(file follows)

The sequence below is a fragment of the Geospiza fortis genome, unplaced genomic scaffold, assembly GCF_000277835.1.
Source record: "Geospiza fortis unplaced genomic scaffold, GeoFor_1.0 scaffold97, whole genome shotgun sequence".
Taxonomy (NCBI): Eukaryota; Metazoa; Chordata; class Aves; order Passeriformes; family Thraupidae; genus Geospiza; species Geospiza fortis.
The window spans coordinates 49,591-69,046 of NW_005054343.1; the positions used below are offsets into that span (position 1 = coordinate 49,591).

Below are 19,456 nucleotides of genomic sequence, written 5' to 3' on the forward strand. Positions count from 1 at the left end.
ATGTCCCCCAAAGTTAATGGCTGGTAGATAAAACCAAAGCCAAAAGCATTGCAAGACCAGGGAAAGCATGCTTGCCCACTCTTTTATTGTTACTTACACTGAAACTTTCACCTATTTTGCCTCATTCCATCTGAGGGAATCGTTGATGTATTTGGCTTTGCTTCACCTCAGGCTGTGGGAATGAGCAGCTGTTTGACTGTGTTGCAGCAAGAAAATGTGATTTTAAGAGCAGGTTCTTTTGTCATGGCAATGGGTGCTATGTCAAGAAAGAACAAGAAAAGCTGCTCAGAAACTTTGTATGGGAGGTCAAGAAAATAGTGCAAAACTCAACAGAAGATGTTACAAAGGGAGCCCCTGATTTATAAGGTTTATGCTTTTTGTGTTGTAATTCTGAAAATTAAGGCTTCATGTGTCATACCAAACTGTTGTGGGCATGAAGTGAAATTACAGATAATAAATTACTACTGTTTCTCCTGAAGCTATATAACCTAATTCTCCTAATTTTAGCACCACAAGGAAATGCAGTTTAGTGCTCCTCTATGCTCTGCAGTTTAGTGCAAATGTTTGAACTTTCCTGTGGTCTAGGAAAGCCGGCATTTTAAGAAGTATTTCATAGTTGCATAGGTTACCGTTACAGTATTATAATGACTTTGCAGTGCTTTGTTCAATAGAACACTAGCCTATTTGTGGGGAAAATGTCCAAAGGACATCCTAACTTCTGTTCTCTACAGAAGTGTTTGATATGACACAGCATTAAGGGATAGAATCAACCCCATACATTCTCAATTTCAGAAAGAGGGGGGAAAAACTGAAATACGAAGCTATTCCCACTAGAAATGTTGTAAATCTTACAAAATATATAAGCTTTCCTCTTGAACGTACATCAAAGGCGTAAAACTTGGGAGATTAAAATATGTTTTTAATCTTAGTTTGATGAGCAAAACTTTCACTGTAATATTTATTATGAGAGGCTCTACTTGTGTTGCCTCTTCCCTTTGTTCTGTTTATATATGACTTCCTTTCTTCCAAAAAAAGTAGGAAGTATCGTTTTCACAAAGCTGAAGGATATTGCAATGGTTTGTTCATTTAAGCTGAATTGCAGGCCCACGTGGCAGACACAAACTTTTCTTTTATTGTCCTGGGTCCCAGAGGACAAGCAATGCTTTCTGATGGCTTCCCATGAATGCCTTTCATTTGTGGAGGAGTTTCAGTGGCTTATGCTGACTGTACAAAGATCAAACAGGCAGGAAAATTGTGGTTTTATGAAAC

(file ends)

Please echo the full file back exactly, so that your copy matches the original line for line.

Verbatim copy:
The sequence below is a fragment of the Geospiza fortis genome, unplaced genomic scaffold, assembly GCF_000277835.1.
Source record: "Geospiza fortis unplaced genomic scaffold, GeoFor_1.0 scaffold97, whole genome shotgun sequence".
Taxonomy (NCBI): Eukaryota; Metazoa; Chordata; class Aves; order Passeriformes; family Thraupidae; genus Geospiza; species Geospiza fortis.
The window spans coordinates 49,591-69,046 of NW_005054343.1; the positions used below are offsets into that span (position 1 = coordinate 49,591).

Below are 19,456 nucleotides of genomic sequence, written 5' to 3' on the forward strand. Positions count from 1 at the left end.
ATGTCCCCCAAAGTTAATGGCTGGTAGATAAAACCAAAGCCAAAAGCATTGCAAGACCAGGGAAAGCATGCTTGCCCACTCTTTTATTGTTACTTACACTGAAACTTTCACCTATTTTGCCTCATTCCATCTGAGGGAATCGTTGATGTATTTGGCTTTGCTTCACCTCAGGCTGTGGGAATGAGCAGCTGTTTGACTGTGTTGCAGCAAGAAAATGTGATTTTAAGAGCAGGTTCTTTTGTCATGGCAATGGGTGCTATGTCAAGAAAGAACAAGAAAAGCTGCTCAGAAACTTTGTATGGGAGGTCAAGAAAATAGTGCAAAACTCAACAGAAGATGTTACAAAGGGAGCCCCTGATTTATAAGGTTTATGCTTTTTGTGTTGTAATTCTGAAAATTAAGGCTTCATGTGTCATACCAAACTGTTGTGGGCATGAAGTGAAATTACAGATAATAAATTACTACTGTTTCTCCTGAAGCTATATAACCTAATTCTCCTAATTTTAGCACCACAAGGAAATGCAGTTTAGTGCTCCTCTATGCTCTGCAGTTTAGTGCAAATGTTTGAACTTTCCTGTGGTCTAGGAAAGCCGGCATTTTAAGAAGTATTTCATAGTTGCATAGGTTACCGTTACAGTATTATAATGACTTTGCAGTGCTTTGTTCAATAGAACACTAGCCTATTTGTGGGGAAAATGTCCAAAGGACATCCTAACTTCTGTTCTCTACAGAAGTGTTTGATATGACACAGCATTAAGGGATAGAATCAACCCCATACATTCTCAATTTCAGAAAGAGGGGGGAAAAACTGAAATACGAAGCTATTCCCACTAGAAATGTTGTAAATCTTACAAAATATATAAGCTTTCCTCTTGAACGTACATCAAAGGCGTAAAACTTGGGAGATTAAAATATGTTTTTAATCTTAGTTTGATGAGCAAAACTTTCACTGTAATATTTATTATGAGAGGCTCTACTTGTGTTGCCTCTTCCCTTTGTTCTGTTTATATATGACTTCCTTTCTTCCAAAAAAAGTAGGAAGTATCGTTTTCACAAAGCTGAAGGATATTGCAATGGTTTGTTCATTTAAGCTGAATTGCAGGCCCACGTGGCAGACACAAACTTTTCTTTTATTGTCCTGGGTCCCAGAGGACAAGCAATGCTTTCTGATGGCTTCCCATGAATGCCTTTCATTTGTGGAGGAGTTTCAGTGGCTTATGCTGACTGTACAAAGATCAAACAGGCAGGAAAATTGTGGTTTTATGAAAC